20

UNESCO World Heritage Sites in Africa- Kenyan marked heritage sites

A heritage site can be termed as an official location identified where pieces of political, military, social or cultural history have been preserved due to their cultural value. The sites are protected under the laws of the host nation but the status is awarded by a team from UNESCO with suitable sites submitted by party states annually.

To make it to the UNESCO list, sites are evaluated on a 10-point criterion that looks at the cultural and natural uniqueness of the place. The site must exhibit unrivaled creativity, portray a cultural practice, the buildings and land forms should show a stage in the history of man or earth.

Well there are quite a number of UNESCO world heritage sites in Africa but I would like to narrow down on my focus which is Kenya. So far there are six marked heritage sites in Kenya though there is a long list of tentative properties that have been nominated to be considered.

There are three cultural sites and three natural sites listed in Kenya. The cultural sites include; Fort Jesus(2011), Lamu Old Town(2001) and the Mijikenda Kaya Forests(2008). The natural sites include; The Great Rift valley lake system(2011), Lake Turkana National Park(1997,2001) and Mount Kenya National Park(1997,2013).

 

Fort Jesus

Fort Jesus is located on Mombasa Island in the coastal region of Kenya. It was designed by Italian Giovanni Battista Cairati built in the 16th Century by order of King Philip l of Portugal to guard the Old Port of Mombasa.

This was the only fort that was maintained by the Portuguese on the Swahili coast and is recognized as the first successful attempt by a Western power to establish influence over the Indian Ocean trade.

It has now become a tourist attraction standing high over the Mombasa Harbor. It has an excellent museum show casing a lot of old instruments used many centuries ago. You can also spend a day exploring the gun turrets, battlements and houses within the fort.

Lamu Old Town

This is a small town on Lamu Island situated 341 kilometers(212 mi) by road northeast of Mombasa. It is Kenya’s oldest inhabited town and was one of the original Swahili settlements along coastal East Africa founded in 1370. The town has had many visitors since the 14th century including Portuguese explorers, Turkish traders and the Omani Arabs.

UNESCO World Heritage Sites in AfricaLamu has narrow streets that have remained unchanged and life in the markets and around the fort moves in the same pace as it always has since inception. There are no vehicles in the islands, the main mode of transport is the donkey and dhow cruises.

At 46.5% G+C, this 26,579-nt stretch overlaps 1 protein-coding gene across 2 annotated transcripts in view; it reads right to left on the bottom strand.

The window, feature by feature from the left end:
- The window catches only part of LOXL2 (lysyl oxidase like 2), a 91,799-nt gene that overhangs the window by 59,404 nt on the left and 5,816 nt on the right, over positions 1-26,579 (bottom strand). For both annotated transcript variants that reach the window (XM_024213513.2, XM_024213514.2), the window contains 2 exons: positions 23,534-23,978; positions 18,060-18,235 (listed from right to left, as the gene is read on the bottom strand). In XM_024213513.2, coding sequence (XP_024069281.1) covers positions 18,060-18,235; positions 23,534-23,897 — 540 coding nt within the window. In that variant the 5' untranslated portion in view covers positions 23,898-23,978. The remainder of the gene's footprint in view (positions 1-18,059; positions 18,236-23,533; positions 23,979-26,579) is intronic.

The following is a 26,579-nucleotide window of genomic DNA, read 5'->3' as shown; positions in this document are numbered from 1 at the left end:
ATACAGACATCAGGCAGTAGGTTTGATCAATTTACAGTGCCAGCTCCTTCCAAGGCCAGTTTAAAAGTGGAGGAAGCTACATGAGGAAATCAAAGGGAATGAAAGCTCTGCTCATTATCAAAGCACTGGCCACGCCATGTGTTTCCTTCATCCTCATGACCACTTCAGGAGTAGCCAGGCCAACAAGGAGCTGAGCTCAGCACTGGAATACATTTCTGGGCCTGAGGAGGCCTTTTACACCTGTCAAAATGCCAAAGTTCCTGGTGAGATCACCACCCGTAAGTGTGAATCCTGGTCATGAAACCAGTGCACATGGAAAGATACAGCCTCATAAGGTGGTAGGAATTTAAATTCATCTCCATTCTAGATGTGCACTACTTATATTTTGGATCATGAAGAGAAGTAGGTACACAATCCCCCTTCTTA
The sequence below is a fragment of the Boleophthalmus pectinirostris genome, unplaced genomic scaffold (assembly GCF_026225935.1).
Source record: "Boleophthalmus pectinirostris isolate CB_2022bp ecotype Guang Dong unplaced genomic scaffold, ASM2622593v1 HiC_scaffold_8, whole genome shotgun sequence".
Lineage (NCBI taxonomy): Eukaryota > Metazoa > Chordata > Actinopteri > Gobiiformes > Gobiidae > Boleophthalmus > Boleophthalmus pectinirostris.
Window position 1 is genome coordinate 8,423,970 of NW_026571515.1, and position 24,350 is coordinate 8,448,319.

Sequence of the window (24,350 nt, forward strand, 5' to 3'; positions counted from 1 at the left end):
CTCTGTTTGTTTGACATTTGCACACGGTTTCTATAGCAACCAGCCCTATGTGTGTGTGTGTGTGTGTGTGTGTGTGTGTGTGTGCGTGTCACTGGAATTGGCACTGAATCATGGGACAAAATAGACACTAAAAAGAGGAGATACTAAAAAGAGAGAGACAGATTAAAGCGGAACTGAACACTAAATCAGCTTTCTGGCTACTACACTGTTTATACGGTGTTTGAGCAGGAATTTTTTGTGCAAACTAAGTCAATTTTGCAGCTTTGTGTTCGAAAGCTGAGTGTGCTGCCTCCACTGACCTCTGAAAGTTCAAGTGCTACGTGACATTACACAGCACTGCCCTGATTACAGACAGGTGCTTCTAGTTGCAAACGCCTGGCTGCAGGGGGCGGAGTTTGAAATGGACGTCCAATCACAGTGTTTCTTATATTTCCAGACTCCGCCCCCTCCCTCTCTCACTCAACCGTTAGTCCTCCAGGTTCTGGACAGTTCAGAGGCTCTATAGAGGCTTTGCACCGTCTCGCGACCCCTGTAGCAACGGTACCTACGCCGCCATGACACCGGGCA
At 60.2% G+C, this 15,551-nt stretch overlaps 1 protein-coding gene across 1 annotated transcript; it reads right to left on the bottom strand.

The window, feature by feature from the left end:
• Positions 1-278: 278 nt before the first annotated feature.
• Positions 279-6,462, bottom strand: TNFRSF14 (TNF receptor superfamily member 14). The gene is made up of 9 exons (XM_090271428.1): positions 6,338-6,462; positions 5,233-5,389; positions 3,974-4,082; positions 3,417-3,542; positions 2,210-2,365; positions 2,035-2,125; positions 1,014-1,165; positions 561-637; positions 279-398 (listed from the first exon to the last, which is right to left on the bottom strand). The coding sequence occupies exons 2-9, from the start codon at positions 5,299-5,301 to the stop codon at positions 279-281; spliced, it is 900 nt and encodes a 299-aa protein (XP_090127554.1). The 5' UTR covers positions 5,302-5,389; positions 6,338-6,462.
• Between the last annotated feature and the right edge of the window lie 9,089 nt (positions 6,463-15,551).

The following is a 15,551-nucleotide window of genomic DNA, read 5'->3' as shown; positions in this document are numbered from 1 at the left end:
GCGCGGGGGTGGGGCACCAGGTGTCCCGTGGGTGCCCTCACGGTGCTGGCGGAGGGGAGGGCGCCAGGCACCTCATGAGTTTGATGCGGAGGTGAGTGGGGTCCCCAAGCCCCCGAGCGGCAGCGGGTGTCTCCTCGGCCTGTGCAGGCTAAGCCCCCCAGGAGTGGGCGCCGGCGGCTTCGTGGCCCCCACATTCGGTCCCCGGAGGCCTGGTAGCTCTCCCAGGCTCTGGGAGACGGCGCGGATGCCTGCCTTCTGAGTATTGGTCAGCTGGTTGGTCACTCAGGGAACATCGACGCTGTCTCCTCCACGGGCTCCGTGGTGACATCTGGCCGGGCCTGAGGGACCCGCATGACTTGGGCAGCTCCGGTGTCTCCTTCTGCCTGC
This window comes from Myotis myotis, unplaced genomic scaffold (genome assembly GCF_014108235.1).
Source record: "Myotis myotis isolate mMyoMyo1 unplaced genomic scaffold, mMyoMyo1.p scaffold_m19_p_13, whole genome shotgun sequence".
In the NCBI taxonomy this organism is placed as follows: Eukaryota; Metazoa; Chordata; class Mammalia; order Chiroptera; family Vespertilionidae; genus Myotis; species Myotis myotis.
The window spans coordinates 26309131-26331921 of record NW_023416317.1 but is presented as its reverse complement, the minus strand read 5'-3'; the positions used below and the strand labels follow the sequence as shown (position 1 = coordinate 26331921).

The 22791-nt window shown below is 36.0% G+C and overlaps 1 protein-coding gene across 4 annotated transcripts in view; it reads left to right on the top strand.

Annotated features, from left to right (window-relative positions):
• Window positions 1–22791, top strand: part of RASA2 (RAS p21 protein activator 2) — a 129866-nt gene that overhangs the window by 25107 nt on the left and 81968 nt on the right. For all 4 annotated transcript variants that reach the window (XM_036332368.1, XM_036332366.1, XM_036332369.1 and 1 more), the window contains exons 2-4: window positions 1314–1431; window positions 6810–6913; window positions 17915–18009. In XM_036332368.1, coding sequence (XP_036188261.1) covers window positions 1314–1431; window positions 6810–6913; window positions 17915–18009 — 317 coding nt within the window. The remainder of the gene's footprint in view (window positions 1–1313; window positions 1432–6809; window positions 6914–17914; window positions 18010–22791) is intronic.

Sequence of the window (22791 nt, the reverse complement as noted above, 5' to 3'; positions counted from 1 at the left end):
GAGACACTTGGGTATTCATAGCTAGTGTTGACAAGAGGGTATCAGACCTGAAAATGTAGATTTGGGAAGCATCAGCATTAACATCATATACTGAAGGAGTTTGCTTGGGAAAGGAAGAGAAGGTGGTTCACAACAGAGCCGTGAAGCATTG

The people of Lamu have kept up to their traditions and customs built from the respect they have of their past. As a tourist destination, visitors spend their days in the town strolling along the waterfronts and narrow streets and relaxing in the beaches as life here tends to slow down per their culture.

Mijikenda Kaya Forest

The Mijikenda Kaya Forest heritage sites consist of 11 separate forest sites spread over some 200km UNESCO World Heritage Sites in Africaalong the coast containing the remains of numerous fortified villages known as Kayas of the Mijikenda community of Kenya.

The forests are regarded as sacred sites. Though most of the villages were abandoned by 1940s, they are maintained by the Mijikenda council of elders and are preserved due to their rich cultural traditions.

The Great Rift Valley Lake System

The Kenya Lake System found at the floor of the Great Rift Valley where major tectonic and volcanic events has shaped this distinctive landscape. This system comprises three interlinked alkaline lakes and their surrounding territories.

The three lakes include; Lake Nakuru, Lake Elementaita and Lake Bogoria. They are hydro-geologically connected to each other through sub surface seepage of water. The alkaline in these lakes support algae formation that serves as food for the flamingos.

UNESCO World Heritage Sites in AfricaThis is home to the highest bird diversities in the world with 13 globally threatened bird species found here. It is one of the most important site for the lesser flamingos with a record of around 4 million moving between these lakes. It is also a nesting and bleeding ground for the great white pelicans.

There is also a sizable number of wild animals including the black rhino, Rothschild giraffe, lion, cheetah. Wild dogs among others. Activities in these areas for visitors include hiking, trekking, game viewing, photography, bird watching, guided walks along the lakes and community service

Lake Turkana National Park

This heritage site comprises three national parks located around Lake Turkana. This lake is the largest desert lake in the world covering over 250 kilometers long.UNESCO World Heritage Sites in Africa

The park is used as a stopping ground for migratory birds and also forms a good breeding ground for the Nile crocodile which grow to massive sizes in his remote area. It is also a good breeding ground for hippopotamus and snakes.

There was recent fossil evidence unearthed at Koobi Fora deposit hence adopting the name ‘The cradle of mankind’. The components of this park include; Sibiloi National Park, Lake Turkana and Central Island.

Mount Kenya National Park

Mount Kenya is the second highest peak in Africa at 5,199m. It is an ancient extinct volcano with 12 remnant glaciers on the mountain and four secondary peaks that sit at the head of the u-shaped glacial valleys.

The park was established to protect Mount Kenya, it’s wildlife and the surrounding environment. This forms a habitat for wild animals as well as a water catchment area.

Mt Kenya Ascent

Conclusion

If you happen to plan a safari to Kenya, you can opt to add any of the highlighted sites in your itinerary for a chance to learn about the Kenyan culture and as well as the preserved natural sites that have endless resources needed for the survival of different species and improve the livelihood of the surrounding communities.

 



Booking.com

 

 

 

Please follow and like us:
0

Anita

20 Comments

  1. In spite of having visited many UNESCO sites myself, I never knew the criteria for achieving that status. I didn’t realize that there were so many of those sites in Kenya. I’ve never thought of going to Africa for a trip, but you’ve made it look interesting and my next vacation may not be to Europe. 🙂